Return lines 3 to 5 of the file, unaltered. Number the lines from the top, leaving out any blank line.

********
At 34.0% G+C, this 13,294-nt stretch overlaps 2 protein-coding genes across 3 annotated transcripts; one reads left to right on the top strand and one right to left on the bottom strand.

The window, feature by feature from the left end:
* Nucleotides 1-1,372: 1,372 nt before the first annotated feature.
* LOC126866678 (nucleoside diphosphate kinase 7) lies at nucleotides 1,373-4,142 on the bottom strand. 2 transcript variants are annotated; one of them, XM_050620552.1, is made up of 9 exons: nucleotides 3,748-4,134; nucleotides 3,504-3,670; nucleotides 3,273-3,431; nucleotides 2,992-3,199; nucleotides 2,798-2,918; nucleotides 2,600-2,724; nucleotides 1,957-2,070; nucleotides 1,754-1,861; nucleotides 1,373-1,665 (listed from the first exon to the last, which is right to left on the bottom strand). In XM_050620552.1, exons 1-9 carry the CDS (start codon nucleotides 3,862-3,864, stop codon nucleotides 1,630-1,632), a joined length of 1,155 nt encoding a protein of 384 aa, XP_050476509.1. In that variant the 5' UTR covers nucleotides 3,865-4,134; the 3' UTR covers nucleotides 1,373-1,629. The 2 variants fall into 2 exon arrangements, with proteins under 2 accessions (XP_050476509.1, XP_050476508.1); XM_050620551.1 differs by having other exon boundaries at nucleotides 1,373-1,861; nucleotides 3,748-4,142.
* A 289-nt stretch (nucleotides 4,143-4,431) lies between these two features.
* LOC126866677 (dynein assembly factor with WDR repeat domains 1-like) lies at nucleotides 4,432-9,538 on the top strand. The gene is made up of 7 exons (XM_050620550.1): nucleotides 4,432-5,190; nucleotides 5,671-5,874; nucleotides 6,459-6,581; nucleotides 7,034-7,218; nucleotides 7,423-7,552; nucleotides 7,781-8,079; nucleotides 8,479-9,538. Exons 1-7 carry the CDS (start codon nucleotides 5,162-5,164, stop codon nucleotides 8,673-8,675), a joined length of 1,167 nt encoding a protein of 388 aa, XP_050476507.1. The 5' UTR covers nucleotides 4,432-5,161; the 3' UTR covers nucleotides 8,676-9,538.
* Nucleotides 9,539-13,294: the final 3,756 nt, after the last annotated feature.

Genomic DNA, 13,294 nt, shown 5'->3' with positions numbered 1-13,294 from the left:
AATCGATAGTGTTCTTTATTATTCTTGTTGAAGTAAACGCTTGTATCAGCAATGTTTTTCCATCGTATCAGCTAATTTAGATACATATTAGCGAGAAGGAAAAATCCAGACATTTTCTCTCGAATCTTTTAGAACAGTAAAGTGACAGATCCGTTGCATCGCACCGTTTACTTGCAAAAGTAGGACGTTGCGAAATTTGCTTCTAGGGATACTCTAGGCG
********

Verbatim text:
* Nucleotides 1-1,372: 1,372 nt before the first annotated feature.
* LOC126866678 (nucleoside diphosphate kinase 7) lies at nucleotides 1,373-4,142 on the bottom strand. 2 transcript variants are annotated; one of them, XM_050620552.1, is made up of 9 exons: nucleotides 3,748-4,134; nucleotides 3,504-3,670; nucleotides 3,273-3,431; nucleotides 2,992-3,199; nucleotides 2,798-2,918; nucleotides 2,600-2,724; nucleotides 1,957-2,070; nucleotides 1,754-1,861; nucleotides 1,373-1,665 (listed from the first exon to the last, which is right to left on the bottom strand). In XM_050620552.1, exons 1-9 carry the CDS (start codon nucleotides 3,862-3,864, stop codon nucleotides 1,630-1,632), a joined length of 1,155 nt encoding a protein of 384 aa, XP_050476509.1. In that variant the 5' UTR covers nucleotides 3,865-4,134; the 3' UTR covers nucleotides 1,373-1,629. The 2 variants fall into 2 exon arrangements, with proteins under 2 accessions (XP_050476509.1, XP_050476508.1); XM_050620551.1 differs by having other exon boundaries at nucleotides 1,373-1,861; nucleotides 3,748-4,142.
* A 289-nt stretch (nucleotides 4,143-4,431) lies between these two features.